I have played against opponents who have purposely targeted the net player, and it can be an effective tactic. If your aim is good, the best place to 'smash' the ball is at your opponent's feet. But I have played in a few matches where the opponent is less than accurate, and whether on purpose or otherwise, they go for the face or upper body. With little or no time to react, it can be painful and frustrating to play against that type of player.

In social matches especially, if I miss the feet and hit my opponent higher than the knees, I will apologize for my less-thanprecise aim! But as always, in tennis, I can't make my opponent play "nice." I can only make myself accountable!

From Lee, Sacramento, Calif:

It is rude for the opponent net player to NOT turn her back or step aside to concede the point while you set up for your smash, unless she is confident she can protect herself while attempting to return your shot.

You are playing tennis, not tiddlywinks! Smash away whenever you can.

From Don:

If my partner hits a sitter and I eat the ball, the only person I have to say anything to is my partner! Period. I'm on the court, and I'd do the same to my opponent (and still share a beer with them after the match)! GO FOR IT ! ! You're playing tennis and regardless of the level of play (3.0 or 4.5 or whatever), that's your best shot -- go for it. Only exception is if before you make a play on the ball your opponent loudly forfeits the point!

From Blandford:

I have found that most people find this practice rude, but I do like to have it done to me, as I feel I am there to rip the ball back in a position to my advantage. In mixed doubles, I do restrain myself from doing this to my female opponent because of the stigma attached to doing it.

From Irene, Falls Church, Va.:

Yes, if you are hitting an overhead from close at the net at the net player it is very rude. You should be able to put the ball away with an angle. It is OK, however, to drill the ball at the net player from waistline to shoulder shots.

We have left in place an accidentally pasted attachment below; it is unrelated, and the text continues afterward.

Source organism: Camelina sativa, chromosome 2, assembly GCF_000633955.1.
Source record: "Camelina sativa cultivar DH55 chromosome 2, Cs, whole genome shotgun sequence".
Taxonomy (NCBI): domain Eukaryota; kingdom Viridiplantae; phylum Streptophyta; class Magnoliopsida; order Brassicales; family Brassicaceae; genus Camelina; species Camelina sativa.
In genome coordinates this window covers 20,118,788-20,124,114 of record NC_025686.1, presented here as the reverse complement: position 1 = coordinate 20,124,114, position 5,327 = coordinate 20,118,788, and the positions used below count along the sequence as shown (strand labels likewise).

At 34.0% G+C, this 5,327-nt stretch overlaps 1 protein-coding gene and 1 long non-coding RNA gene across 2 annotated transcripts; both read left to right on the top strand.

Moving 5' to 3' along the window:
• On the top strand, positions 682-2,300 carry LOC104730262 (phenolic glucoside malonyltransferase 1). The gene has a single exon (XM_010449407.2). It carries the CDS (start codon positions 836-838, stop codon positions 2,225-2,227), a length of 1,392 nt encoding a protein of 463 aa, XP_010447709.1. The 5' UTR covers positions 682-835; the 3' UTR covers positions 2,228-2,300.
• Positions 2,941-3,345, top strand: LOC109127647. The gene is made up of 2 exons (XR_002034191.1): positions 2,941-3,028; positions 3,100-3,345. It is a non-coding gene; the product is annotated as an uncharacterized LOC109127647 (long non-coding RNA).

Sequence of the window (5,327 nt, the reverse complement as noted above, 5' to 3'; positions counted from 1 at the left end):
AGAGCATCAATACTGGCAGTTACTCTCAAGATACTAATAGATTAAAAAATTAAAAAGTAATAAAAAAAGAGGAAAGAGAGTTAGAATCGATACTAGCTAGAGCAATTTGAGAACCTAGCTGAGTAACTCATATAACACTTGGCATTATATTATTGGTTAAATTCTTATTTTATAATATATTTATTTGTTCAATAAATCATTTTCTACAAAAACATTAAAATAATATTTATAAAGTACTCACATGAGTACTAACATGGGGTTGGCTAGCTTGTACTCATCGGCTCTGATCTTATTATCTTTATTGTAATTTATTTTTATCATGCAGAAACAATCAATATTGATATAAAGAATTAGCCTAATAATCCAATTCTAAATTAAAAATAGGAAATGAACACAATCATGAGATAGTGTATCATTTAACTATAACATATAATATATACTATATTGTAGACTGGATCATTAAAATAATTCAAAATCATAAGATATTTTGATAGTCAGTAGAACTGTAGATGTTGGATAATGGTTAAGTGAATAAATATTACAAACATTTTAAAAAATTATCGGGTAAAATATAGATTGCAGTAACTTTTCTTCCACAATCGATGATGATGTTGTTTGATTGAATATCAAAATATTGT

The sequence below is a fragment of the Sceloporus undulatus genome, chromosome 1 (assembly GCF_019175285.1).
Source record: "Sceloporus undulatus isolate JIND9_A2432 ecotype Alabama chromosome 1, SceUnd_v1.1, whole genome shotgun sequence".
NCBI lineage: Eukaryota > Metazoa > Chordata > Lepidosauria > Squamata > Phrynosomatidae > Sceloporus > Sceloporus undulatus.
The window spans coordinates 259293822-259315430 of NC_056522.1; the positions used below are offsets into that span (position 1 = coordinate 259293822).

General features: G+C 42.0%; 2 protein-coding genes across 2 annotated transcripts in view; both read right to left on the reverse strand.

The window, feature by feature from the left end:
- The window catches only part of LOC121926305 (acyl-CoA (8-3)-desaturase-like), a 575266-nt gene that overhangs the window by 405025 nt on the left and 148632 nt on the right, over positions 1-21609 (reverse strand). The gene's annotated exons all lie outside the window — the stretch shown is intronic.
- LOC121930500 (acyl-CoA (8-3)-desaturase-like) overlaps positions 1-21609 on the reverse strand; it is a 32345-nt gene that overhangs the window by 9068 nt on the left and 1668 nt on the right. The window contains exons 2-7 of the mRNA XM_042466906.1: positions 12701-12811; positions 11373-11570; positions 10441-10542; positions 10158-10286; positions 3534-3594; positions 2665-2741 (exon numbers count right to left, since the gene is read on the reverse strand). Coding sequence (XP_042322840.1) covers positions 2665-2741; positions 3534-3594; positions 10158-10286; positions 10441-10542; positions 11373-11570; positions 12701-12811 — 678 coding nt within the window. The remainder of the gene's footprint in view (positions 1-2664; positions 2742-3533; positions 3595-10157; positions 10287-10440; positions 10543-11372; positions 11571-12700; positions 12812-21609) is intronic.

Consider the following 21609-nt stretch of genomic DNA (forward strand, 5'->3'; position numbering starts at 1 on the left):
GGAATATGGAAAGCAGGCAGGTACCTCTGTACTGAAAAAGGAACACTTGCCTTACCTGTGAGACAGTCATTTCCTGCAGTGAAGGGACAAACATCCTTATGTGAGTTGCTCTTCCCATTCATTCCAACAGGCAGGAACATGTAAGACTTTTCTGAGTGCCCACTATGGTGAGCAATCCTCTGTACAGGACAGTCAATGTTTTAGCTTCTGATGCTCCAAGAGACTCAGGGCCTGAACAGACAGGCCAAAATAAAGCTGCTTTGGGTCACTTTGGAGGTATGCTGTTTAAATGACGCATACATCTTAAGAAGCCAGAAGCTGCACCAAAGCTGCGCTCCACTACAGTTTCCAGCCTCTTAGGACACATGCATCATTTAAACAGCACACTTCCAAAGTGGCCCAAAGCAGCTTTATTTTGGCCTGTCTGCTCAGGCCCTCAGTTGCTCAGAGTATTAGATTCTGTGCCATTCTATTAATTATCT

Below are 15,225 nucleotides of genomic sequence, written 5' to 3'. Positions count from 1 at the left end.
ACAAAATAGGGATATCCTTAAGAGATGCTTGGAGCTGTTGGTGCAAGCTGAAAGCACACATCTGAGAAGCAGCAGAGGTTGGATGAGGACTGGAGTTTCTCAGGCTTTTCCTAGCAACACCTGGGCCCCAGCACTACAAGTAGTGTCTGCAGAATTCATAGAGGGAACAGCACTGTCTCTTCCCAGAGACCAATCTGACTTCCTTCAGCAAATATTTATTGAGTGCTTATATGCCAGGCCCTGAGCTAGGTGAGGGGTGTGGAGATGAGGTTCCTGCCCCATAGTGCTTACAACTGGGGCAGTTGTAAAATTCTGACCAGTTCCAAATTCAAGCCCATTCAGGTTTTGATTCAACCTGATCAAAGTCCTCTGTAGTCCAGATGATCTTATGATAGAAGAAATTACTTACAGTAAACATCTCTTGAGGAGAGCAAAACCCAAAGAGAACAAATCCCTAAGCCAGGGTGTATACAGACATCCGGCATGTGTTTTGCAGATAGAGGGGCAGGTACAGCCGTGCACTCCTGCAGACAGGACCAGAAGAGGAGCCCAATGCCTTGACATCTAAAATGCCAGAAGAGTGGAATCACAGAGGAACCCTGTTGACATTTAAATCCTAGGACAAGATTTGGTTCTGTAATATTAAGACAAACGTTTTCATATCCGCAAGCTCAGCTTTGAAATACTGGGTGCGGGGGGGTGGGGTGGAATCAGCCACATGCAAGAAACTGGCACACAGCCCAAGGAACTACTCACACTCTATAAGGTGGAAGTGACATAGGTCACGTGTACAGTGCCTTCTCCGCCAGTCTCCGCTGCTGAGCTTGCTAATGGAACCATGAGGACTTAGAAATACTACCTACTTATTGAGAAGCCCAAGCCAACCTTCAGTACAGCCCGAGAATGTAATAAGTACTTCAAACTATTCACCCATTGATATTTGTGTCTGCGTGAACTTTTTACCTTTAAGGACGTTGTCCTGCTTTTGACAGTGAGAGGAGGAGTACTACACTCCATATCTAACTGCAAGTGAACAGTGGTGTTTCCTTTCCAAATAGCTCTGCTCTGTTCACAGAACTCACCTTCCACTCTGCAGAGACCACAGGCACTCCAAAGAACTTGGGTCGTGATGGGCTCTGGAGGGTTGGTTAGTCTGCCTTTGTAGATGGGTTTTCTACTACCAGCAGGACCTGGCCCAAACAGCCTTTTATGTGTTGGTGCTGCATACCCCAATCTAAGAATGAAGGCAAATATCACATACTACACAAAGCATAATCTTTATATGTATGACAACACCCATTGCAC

From Phil, Spartanburg:

I don't see anything wrong with going at the player's feet. If you happen to drill your opponent, a sincere apology would be appropriate. Just don't go at them high.

From Marty, Prescott, Ariz:

Just because you are playing socially doesn't give your opponents the right to play poorly. If a lob goes up, the opponent at the net has two choices (especially if it is a poor lob!) -- move back or be ready to have the ball hit at them. If you hit the smash at the player who decided to remain at the net, then just consider it a free lesson to the poorer player.

From Chris, Hudson, Ohio:

My wife has played USTA as well as social doubles for years. She is an aggressive player who was taught to hit at the feet of the net player, including overheads. She uses this tactic effectively in USTA, even when the opponent complains because it is not social doubles. When playing socially, she has to be aware of the players that she is playing against. There are some that get quite angry if they are hit or there is a near miss. Although she does not like it, she will adjust and do her best to hit winners in other ways. This can be a challenge that could help improve your shot making. And, friendships are not wounded.

My wife (I share this opinion) believes that an overhead is typically the result of a poor shot by the opponent (either opponent) and if it results in an overhead, unless extremely routine, the "loser" of the point should only be mad at themselves. After all, unless you are a strong player -- say 4.5 or higher -- complete control of your overhead direction, distance, etc., is not assured.

Another opinion my wife and I share is that when a lob is thrown up that will result in an overhead, the net player should be retreating to play defense. In other words, if the net player continues to stand at the net, they are out of position and only have themselves to blame for being in the way of an overhead.

In summary, in a social context, simply be aware of whom your playing with and, if their friendship is important, play to maintain that friendship. In a competitive context, smash away!

From Peg, Jacksonville Beach, Fla.:

I have lived and played tennis all over the country, coast to coast, from the 3.5 to 4.0 level. I have found at the 3.5 level that players generally are not consistent enough, or in control enough, to hit an overhead at the opposing net player's feet (where your smash should be aimed, not at their head or mid-section). Also at the 3.5 level, players generally are not consistent enough to always hit a deep lob to prevent the overhead smash at their partner at the net.